Richard Paige discusses; bogus credit hire leads to striking out of whole claimPark Square Barristers
Section 57 of the Criminal Justice and Courts Act 2015 only applies to cases issued after 1st April 2015. As a result there are relatively few reported cases in which it has been applied. In the case of Maciula v EUI, decided at the Slough County Court, the judge exercised his powers under s.57 to strike out the whole of the claimant’s claim because his claim for credit hire was fundamentally dishonest.
EUI were the insurer of a vehicle which collided with the rear of a vehicle driven by Maciula on the M4. Maciula was carrying two passengers. Subsequently Maciula was paid vehicle damage and claimed for recovery, storage and hire, and all three occupants claimed general damages for personal injury and physiotherapy charges. In support of his claim for credit hire he submitted documentation from a credit hire organisation.
On the basis of the evidence of its policyholder EUI alleged that the accident was deliberately induced but this was rejected by the trial judge, finding that the accident was wholly the fault of EUI’s policyholder.
During cross-examination Maciula was asked to explain why, during the period of hire, a payment of £877.16 had been made into his bank account by the CHO. He initially stated that it was a refund of an overpayment of additional insurance but this was rapidly discredited, whereupon he provided what was found to be the truthful explanation – that he had in fact hired the replacement vehicle from Hertz, not the CHO, that the CHO had refunded the cost of that (the £877.16) and had then submitted documentation to give the appearance that the CHO had provided the vehicle at much greater cost.
The trial judge found that the submitting of false documentation, the assertion in his witness statement of having hired from the CHO, failing to disclose the genuine hire documentation from Hertz, and providing an initially false explanation for the payment from the CHO all justified a finding of fundamental dishonesty against Maciula in respect of the claim for credit hire. The trial judge found that recovery and storage were unnecessary so reject these heads of loss, but did make awards for general damages and the cost of physiotherapy. However, upon application by EUI the claim for these genuine heads of loss were struck out by the trial judge pursuant to s.57 of the 2015 Act.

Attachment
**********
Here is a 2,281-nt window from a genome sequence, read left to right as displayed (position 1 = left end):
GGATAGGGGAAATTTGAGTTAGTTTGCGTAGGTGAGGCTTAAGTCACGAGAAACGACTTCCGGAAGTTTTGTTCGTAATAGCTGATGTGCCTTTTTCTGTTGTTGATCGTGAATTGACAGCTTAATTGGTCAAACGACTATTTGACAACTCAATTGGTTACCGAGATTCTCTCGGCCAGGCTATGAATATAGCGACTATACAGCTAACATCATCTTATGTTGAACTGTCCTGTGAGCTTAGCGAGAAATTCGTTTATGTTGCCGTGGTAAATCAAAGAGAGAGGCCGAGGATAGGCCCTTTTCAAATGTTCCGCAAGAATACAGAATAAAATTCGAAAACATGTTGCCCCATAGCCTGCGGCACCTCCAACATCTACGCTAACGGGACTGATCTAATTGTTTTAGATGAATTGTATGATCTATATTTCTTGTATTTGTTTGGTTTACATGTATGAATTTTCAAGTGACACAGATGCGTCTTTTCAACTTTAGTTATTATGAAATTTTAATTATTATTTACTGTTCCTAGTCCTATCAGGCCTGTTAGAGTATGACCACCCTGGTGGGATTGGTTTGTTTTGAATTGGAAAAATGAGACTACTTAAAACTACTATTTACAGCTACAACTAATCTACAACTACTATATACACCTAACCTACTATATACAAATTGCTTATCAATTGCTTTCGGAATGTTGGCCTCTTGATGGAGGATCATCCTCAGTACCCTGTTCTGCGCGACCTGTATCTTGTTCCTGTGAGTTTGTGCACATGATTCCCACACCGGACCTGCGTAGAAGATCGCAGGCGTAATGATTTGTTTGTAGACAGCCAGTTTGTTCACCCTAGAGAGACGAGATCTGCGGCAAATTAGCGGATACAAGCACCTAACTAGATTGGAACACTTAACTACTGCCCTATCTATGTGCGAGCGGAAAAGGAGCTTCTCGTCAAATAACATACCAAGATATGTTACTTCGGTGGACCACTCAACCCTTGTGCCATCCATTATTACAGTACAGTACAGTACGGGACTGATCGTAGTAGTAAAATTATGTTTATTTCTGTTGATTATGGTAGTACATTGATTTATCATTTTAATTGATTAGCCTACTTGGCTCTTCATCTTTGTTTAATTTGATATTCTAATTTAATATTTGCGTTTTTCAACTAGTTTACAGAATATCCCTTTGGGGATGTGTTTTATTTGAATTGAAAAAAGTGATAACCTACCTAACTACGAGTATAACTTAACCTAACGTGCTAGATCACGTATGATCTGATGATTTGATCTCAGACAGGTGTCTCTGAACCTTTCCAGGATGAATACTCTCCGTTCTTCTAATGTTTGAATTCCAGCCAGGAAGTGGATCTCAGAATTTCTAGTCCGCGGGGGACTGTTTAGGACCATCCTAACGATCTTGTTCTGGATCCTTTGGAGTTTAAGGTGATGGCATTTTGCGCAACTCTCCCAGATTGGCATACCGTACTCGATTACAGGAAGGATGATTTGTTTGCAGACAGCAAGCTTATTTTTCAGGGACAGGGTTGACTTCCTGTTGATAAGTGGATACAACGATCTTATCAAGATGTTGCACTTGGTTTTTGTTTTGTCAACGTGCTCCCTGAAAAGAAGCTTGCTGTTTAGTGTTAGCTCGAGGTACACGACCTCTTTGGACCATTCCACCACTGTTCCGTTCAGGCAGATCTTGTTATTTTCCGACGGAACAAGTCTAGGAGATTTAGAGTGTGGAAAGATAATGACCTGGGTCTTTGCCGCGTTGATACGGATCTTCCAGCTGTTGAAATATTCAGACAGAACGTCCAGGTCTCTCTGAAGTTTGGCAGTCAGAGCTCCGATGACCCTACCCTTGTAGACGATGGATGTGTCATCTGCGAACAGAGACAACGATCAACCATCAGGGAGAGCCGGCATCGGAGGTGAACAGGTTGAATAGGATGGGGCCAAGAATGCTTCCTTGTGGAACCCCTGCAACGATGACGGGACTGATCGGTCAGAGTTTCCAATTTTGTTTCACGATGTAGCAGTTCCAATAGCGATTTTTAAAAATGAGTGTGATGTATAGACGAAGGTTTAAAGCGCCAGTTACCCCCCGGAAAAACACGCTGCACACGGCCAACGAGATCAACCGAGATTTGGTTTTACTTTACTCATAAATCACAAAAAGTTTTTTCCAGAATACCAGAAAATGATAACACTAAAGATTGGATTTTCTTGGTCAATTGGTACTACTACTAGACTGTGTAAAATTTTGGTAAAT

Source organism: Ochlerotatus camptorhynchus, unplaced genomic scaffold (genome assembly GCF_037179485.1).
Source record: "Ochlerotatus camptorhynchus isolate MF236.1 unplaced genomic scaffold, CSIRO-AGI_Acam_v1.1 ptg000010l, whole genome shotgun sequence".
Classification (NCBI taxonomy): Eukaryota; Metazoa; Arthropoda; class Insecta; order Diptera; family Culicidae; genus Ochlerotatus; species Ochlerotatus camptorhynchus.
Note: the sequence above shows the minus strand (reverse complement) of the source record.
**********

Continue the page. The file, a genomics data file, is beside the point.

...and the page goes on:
It is becoming increasingly clear from cases such as Maciula that judges are willing to make findings of fundamental dishonesty in appropriate cases and utilise the powers available to them under s.57 and CPR r.44.16 to ensure that claimants are suitably chastised for their dishonesty. They are useful additional weapons in an insurer’s arsenal against fraudsters.
Richard M. Paige is a member of PSQB’s civil fraud team and represented EUI at trial. He has extensive experience attending trials and application where findings of fundamental dishonesty are sought, both under s.57 and CPR r.44.16.
Richard Paige, having developed a successful practice in personal injury and clinical negligence, now specialises in civil insurance fraud. He was a founding member of the civil fraud team at Sovereign Chambers before the merger which formed Park Square Barristers.